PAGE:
Winning Appeal: An Oldie But A Goodie

by | Feb 26, 2024

This firm recently won another appeal involving attorneys fees — not to be confused with THIS RECENT CASE where this firm also had an award of attorneys fees reversed. This second winning appeal is Smith Debnam Narron Drake Saintsing & Myers, LLP v. Muntjan, which involved a dispute between a law firm, their client, and their client’s father. The law firm won a judgment at trial against the client’s father for legal services rendered to the client-son. The father then hired our firm to appeal that judgment, arguing that he never pledged to cover his son’s legal bills and, even if he did, that no such promise was enforceable because of the Statute of Frauds.

The full text of the Court’s opinion is available HERE.

The Statute of Frauds refers to a legal concept rather than any one statute. Pretty much all state jurisdictions have a statute which local lawyers refer to as their own “Statute of Frauds” and which articulates the same core principle: that certain contracts will not be enforced unless they are in writing. The original Statute of Frauds was enacted in England over 350 years ago.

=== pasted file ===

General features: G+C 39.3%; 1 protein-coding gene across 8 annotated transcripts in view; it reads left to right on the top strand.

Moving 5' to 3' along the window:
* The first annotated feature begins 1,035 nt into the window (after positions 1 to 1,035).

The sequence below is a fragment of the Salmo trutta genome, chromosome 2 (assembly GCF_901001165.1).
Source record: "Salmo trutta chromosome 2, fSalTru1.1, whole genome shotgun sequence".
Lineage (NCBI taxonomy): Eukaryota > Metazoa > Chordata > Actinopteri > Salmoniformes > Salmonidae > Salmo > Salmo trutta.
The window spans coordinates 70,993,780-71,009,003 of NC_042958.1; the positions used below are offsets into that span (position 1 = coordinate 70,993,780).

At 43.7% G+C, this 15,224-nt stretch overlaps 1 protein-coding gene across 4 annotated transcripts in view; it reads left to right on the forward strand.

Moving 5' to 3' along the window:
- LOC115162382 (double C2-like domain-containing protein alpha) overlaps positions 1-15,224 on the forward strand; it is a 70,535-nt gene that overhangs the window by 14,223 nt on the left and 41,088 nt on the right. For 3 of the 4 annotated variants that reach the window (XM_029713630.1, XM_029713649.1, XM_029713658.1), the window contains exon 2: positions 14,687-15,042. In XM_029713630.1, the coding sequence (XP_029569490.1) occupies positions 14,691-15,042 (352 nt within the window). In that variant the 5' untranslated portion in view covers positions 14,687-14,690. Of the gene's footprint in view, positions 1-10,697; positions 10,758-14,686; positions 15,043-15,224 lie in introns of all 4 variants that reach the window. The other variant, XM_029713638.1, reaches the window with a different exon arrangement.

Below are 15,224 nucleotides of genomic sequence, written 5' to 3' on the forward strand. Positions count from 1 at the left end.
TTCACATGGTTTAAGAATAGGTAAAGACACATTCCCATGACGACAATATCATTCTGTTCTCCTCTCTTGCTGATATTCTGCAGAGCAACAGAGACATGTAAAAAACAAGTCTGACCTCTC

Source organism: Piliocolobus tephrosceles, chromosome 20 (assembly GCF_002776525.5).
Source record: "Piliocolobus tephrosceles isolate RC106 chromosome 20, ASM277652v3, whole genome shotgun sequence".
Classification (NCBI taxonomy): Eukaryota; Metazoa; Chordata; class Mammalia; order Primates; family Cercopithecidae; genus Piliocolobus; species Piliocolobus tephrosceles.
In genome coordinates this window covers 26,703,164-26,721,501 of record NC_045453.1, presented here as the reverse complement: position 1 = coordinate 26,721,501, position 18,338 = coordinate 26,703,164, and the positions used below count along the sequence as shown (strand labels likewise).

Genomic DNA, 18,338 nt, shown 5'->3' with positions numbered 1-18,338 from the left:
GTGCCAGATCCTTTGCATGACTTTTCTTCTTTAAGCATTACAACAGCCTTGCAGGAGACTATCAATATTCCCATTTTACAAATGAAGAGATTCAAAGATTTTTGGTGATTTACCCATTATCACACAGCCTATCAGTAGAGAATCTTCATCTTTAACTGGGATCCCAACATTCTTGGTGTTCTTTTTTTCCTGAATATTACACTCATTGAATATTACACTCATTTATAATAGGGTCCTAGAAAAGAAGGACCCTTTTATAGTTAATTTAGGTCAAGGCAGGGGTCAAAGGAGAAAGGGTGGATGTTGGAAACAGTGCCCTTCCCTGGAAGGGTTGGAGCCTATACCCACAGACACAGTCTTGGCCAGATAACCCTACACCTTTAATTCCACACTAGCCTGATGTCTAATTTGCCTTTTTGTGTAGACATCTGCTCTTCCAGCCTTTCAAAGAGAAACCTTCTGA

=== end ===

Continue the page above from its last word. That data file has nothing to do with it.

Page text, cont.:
Given the age of the Statute of Frauds, it was fitting that the opinion in Smith Debnam relied on some pretty old cases. Our brief to the Court included one case, Britton v. Thrailkill, from 1858! The Court did not cite that particular case in its opinion, but it did cite a case from 1907, Winders v. Hill. Apparently the three judges on the panel had different opinions about the binding effect of such old cases. The majority opinion dropped this footnote after citing the case:

The Dissent notes that Winders is a 116-year-old case, implying that its age dilutes its precedential value. To the contrary, unless overruled, we think a case’s precedential value increases with the passage of time. See, e.g., Marbury v. Madison, 5 U.S. (1 Cranch) 137, 2 L. Ed. 60 (1803).

Fortunately for our client, the Court applied this older case without reservation.

This winning appeal is particularly satisfying given the parties involved. Ultimately, the case boiled down to whether or not a law firm was going to be paid for its legal services. All of the judges, from the trial court to the Court of Appeals, are of course also attorneys who have had to collect bills from delinquent clients and who undoubtedly have had the unpleasant experience where the client failed to pay. This practical reality could make a firm in Smith Debnam’s position very sympathetic to the Court. Our win, which effectively left the firm able to recover only against its original client, was certainly an uphill battle and therefore all the more satisfying.

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